By environment correspondent Alex Kirby in BBC News, 14 th March 2000
Researchers in the United Kingdom have been rewarded with a rare photograph of one of the country's shyest mammals, the wildcat, which obligingly took the picture itself.
The animal was caught on a special camera at a nature reserve at Abernethy in Perthshire, owned by the Royal Society for the Protection of Birds (RSPB).
As part of a study to find out more about the species' range and numbers, the RSPB set up cameras with infra-red beams across the site.
Ron Summers, research biologist for RSPB Scotland, said: "Because the wildcats are rare, very wary of man, and nocturnal, they can be difficult to see, far less photograph."
"It is reported that they became extinct at Abernethy at the end of the 19th Century, and probably returned to the area in the mid-20th Century."
Room for all
Maimie Thompson, public affairs officer for RSPB Scotland, told BBC News Online: "The cameras were there not just for the wildcats, but to record other mammals in the forest."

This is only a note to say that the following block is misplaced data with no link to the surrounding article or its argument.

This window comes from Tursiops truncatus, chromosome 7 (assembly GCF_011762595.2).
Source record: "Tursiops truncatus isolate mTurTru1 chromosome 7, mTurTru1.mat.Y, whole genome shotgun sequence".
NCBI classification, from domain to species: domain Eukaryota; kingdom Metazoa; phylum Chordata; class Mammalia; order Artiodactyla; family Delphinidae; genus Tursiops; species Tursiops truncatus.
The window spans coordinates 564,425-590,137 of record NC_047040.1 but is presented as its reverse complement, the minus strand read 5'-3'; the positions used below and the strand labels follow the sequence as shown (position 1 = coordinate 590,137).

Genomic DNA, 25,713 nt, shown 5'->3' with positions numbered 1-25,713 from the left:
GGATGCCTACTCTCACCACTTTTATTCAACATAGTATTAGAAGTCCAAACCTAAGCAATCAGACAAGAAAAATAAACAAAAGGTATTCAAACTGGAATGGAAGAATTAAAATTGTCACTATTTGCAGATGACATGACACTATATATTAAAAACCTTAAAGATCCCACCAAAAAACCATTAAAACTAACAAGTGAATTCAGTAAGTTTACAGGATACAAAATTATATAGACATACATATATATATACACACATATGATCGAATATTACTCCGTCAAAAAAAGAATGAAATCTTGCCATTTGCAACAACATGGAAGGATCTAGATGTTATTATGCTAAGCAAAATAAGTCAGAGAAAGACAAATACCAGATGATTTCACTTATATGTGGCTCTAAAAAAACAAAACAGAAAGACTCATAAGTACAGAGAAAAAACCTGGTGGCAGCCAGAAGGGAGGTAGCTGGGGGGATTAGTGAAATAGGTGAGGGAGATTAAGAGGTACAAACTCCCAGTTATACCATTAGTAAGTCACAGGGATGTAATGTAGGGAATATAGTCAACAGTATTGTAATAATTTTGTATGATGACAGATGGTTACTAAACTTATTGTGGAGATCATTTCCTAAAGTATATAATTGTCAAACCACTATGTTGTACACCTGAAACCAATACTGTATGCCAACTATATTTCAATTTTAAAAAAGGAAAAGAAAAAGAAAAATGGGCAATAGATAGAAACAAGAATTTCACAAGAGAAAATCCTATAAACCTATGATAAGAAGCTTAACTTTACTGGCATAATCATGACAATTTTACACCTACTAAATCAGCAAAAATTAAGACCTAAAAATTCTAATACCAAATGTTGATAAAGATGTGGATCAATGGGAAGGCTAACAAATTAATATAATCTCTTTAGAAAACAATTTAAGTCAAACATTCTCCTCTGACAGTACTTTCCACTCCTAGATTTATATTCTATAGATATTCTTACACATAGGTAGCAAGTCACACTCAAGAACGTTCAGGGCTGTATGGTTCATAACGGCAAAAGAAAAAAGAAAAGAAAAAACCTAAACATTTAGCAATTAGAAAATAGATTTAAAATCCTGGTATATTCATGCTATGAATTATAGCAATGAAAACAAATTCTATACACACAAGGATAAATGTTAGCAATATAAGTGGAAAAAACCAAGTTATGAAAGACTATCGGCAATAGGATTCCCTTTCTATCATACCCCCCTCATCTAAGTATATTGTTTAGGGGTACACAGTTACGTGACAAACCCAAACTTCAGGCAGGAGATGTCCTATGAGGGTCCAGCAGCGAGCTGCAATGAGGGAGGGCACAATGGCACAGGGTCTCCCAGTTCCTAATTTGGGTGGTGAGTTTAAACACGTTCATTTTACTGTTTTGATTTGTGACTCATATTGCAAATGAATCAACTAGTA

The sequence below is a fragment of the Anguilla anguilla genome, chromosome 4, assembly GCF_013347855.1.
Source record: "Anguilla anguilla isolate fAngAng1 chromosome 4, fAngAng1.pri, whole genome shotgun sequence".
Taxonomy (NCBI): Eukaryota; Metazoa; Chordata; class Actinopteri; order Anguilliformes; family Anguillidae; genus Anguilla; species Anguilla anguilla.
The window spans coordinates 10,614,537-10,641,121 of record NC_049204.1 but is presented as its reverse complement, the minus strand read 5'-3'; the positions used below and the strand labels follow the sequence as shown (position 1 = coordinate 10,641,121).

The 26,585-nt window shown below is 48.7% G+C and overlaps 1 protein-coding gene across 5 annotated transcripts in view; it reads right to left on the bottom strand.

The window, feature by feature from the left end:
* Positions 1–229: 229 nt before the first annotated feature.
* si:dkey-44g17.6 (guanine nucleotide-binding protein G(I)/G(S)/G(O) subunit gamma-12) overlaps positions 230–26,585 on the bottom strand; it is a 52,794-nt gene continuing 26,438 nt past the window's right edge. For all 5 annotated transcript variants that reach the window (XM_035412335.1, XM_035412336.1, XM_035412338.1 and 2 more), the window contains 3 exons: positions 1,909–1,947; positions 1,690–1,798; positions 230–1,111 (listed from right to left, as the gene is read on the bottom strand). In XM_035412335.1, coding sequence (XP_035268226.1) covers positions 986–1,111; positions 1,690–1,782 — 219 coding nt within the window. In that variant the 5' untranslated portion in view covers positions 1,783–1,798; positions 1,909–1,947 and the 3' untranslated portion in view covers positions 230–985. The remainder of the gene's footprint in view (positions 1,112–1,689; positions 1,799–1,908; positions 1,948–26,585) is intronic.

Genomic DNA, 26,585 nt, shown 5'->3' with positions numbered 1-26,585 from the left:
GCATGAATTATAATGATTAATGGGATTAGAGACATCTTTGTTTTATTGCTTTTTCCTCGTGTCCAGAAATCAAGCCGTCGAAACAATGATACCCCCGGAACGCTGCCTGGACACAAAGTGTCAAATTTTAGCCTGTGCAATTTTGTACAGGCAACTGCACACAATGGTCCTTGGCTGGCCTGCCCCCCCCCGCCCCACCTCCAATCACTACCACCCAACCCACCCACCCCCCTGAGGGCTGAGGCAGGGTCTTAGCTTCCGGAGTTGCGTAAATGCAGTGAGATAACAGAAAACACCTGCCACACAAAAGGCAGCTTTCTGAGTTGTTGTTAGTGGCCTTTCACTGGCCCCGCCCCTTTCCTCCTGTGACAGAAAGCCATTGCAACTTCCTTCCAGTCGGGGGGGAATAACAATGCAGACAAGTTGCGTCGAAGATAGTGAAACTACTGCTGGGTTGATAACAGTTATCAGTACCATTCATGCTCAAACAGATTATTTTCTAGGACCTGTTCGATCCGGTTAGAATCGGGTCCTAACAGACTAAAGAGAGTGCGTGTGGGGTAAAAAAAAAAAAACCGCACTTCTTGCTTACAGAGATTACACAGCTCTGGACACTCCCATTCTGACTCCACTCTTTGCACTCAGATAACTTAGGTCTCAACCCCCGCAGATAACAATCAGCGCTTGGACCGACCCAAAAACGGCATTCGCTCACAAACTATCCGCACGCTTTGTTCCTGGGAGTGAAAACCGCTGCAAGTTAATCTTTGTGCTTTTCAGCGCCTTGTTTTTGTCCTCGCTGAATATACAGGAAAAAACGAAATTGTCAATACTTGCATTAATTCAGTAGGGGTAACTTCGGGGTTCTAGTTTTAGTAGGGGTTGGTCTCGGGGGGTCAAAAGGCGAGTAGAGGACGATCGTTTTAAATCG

"We were pretty certain there were wildcats in there, and this has confirmed it.
"They always used to be part of the forest's life, and there ought to be room for everything in there. It is about 8,000 hectares."
Naturalists estimate that there are only between 3,000 and 4,000 wildcats surviving today. During the 19th Century, they underwent a drastic reduction in range, from being widespread throughout the UK to surviving only in north-west Scotland.
The RSPB says the animals' expansion during the middle of the last century coincided largely with a decline in the numbers of gamekeepers.
Wildcats usually hunt at dusk and dawn, and sometimes during the night as well. They thrive on a mixed diet, in which small mammals predominate.
They are much bigger than domestic cats, and most easily distinguished by a characteristic club tail which is ringed in black.